Hong Kong on alert after China confirms first ever human case of H7N4 bird flu

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A breeder covers his face as he sits behind his chickens, which according to the breeder are not infected with the H7N9 virus, in Yuxin township, Zhejiang, on April 11, 2013. (REUTERS Photo)
A breeder covers his face as he sits behind his chickens, which according to the breeder are not infected with the H7N9 virus, in Yuxin township, Zhejiang, on April 11, 2013. (REUTERS Photo)

China has confirmed the first human case of H7N4 bird flu, prompting Hong Kong to issue a health warning for those traveling to the mainland during the busy Lunar New Year holiday.

The winter is traditionally the high season for bird flu infections.

The strain was identified in a 68-year-old woman from the eastern province of Jiangsu who was admitted to hospital after falling ill on December 25 but had since recovered, according to China's National Health and Family Planning Commission.

"She had contact with live poultry before the onset of symptoms," Hong Kong's Centre for Health Protection said late Wednesday after being informed of the case by Chinese authorities, who said the virus genes were of avian origin.

The world's first human cases of bird flu were reported in Hong Kong in 1997, when six people were killed by the H5N1 strain of the virus. Hundreds more have died worldwide in subsequent outbreaks, especially of highly-virulent strains like H7N9.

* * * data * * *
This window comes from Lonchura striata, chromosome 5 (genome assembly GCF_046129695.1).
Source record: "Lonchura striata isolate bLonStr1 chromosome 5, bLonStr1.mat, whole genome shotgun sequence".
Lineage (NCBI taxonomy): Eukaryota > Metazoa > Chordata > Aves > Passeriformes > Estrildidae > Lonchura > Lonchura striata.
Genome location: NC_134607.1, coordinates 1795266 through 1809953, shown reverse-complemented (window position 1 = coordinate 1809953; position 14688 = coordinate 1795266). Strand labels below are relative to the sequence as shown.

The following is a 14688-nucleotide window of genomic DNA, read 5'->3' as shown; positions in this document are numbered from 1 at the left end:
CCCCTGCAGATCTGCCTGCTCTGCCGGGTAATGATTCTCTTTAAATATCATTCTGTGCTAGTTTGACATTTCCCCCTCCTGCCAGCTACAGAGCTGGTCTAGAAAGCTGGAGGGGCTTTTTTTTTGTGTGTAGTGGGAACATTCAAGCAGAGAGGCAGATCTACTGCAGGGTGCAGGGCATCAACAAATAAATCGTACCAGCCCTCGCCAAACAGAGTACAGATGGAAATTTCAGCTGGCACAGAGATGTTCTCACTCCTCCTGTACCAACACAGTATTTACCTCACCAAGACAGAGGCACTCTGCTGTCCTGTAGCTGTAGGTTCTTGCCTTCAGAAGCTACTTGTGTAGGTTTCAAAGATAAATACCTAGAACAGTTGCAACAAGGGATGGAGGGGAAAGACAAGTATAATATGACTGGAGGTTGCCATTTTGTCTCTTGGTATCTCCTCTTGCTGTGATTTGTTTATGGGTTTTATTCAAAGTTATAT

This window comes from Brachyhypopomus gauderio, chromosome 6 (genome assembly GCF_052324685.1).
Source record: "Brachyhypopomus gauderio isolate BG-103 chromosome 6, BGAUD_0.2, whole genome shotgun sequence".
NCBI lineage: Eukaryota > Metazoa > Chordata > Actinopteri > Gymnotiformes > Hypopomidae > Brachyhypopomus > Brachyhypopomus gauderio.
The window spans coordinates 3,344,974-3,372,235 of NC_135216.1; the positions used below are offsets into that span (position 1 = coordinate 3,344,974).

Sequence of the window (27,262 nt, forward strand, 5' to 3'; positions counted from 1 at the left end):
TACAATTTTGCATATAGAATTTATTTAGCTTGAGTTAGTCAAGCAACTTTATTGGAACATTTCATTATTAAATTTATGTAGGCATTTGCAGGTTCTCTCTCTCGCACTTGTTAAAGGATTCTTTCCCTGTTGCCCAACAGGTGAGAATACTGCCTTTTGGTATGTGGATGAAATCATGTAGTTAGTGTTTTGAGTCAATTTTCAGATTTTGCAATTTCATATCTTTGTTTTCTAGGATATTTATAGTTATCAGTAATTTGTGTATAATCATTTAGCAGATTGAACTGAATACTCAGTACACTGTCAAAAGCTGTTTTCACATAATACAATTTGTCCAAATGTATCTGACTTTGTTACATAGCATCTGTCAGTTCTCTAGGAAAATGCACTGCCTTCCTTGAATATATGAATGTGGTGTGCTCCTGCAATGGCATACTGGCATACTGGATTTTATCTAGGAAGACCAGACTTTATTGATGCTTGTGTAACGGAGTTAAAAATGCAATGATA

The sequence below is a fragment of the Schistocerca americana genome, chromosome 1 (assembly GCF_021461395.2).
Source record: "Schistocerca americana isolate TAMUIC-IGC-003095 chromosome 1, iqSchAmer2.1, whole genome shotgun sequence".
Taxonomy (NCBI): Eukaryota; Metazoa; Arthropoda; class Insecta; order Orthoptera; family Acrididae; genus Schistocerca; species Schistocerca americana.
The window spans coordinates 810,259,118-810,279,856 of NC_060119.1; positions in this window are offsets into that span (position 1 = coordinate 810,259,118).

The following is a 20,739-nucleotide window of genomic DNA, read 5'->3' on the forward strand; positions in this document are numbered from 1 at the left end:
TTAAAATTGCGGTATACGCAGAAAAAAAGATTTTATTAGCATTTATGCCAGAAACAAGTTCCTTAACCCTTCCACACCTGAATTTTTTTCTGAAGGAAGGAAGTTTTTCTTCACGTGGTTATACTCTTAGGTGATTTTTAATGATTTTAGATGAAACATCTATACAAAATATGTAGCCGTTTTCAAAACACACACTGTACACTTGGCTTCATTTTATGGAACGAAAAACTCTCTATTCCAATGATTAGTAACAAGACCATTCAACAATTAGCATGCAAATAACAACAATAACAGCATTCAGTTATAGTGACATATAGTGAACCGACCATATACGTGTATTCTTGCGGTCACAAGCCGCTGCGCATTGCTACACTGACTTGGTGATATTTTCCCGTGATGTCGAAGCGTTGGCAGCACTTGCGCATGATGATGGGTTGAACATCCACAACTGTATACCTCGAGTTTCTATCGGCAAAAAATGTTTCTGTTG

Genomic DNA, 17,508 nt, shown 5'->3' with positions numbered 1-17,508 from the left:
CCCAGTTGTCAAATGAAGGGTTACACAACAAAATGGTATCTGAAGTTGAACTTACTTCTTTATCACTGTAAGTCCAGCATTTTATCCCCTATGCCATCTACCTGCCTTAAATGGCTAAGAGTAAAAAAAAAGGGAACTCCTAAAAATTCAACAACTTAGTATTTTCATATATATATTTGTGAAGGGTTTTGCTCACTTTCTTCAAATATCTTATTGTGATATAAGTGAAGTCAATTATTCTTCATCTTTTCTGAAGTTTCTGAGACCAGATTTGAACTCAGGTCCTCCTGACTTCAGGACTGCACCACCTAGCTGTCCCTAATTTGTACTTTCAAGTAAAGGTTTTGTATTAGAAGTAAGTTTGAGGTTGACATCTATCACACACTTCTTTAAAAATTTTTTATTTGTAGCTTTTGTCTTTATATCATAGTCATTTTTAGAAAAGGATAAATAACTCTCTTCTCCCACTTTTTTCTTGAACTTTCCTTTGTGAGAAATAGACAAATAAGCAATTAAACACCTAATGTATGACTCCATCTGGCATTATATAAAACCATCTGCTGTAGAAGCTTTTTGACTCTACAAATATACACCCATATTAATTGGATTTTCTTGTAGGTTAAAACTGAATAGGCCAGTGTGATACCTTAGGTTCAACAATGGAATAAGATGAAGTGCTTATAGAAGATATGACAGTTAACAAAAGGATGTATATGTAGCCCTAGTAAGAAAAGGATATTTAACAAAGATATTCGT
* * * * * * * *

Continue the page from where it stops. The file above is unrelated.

The semi-autonomous southern Chinese city is a high-risk area for the spread of communicable diseases because of its high population density and busy regional and international transport links.

"Travelers to the mainland or other affected areas must avoid visiting wet markets, live poultry markets or farms," the Centre for Health Protection warned after the H7N4 strain was reported by China.

Authorities in China and Hong Kong did not provide further details on the H7N4 strain found in the woman, such as its virulence. An outbreak of this type of bird flu hit chickens in New South Wales, Australia, in 1997, according to World Health Organization records.

Hong Kong authorities are already battling a deadly flu outbreak, and were forced to shut down kindergartens and primary schools early for the Chinese New Year break.

The H7N9 strain is far more common in China for humans.

Since 2013, at least 600 people have died in China and more than 1,500 people have fallen sick as a result of H7N9 bird flu virus. Some 40 percent of people hospitalized with the virus die.

China recorded just a single human case of H7N9 last month. Last year 192 people contracted the H7N9 strain, 79 of whom died

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